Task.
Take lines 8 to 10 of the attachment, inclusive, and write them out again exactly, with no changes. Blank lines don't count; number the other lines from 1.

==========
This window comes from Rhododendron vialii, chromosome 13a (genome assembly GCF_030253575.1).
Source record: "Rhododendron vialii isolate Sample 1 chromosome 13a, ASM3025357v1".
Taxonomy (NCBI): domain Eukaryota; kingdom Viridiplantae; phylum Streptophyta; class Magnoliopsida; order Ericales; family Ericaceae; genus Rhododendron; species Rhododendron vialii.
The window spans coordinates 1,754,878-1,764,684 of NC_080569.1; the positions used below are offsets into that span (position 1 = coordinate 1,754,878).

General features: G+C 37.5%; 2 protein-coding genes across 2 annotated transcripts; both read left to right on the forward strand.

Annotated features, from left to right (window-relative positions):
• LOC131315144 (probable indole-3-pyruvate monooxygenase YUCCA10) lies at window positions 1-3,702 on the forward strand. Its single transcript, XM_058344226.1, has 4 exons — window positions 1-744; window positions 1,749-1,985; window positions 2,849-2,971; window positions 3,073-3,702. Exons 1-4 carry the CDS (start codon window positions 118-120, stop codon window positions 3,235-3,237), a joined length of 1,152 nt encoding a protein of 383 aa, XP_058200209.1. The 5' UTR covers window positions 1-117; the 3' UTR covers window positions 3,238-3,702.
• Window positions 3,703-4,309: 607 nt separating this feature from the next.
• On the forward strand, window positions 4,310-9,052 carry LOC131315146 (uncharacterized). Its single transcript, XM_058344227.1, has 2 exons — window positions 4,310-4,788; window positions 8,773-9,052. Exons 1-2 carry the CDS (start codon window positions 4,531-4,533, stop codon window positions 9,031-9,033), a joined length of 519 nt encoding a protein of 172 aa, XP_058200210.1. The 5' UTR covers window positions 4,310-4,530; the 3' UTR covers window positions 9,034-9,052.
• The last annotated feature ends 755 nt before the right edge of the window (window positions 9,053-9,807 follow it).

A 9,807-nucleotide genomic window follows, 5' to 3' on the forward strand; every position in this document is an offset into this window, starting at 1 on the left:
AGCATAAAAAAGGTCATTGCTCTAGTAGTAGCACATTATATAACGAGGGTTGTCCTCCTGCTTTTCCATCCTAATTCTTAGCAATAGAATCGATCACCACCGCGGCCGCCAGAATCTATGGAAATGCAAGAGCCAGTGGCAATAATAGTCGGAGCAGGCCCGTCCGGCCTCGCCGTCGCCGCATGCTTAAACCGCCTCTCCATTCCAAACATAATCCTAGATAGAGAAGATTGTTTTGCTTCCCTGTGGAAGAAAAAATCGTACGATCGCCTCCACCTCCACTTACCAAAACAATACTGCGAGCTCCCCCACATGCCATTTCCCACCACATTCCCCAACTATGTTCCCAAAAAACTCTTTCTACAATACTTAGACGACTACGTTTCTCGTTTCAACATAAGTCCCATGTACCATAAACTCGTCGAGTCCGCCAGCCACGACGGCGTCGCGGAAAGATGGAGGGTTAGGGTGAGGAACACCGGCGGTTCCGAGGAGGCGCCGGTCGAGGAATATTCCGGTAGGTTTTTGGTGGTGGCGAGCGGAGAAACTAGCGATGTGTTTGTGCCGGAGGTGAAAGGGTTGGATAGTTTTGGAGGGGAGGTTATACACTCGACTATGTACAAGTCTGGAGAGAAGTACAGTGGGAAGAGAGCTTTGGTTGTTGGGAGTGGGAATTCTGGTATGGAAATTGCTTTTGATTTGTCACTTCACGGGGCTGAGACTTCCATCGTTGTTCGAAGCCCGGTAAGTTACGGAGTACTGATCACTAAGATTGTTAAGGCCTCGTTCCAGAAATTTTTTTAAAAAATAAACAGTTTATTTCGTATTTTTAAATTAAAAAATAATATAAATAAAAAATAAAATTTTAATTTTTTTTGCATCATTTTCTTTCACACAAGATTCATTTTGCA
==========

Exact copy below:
• Window positions 3,703-4,309: 607 nt separating this feature from the next.
• On the forward strand, window positions 4,310-9,052 carry LOC131315146 (uncharacterized). Its single transcript, XM_058344227.1, has 2 exons — window positions 4,310-4,788; window positions 8,773-9,052. Exons 1-2 carry the CDS (start codon window positions 4,531-4,533, stop codon window positions 9,031-9,033), a joined length of 519 nt encoding a protein of 172 aa, XP_058200210.1. The 5' UTR covers window positions 4,310-4,530; the 3' UTR covers window positions 9,034-9,052.
• The last annotated feature ends 755 nt before the right edge of the window (window positions 9,053-9,807 follow it).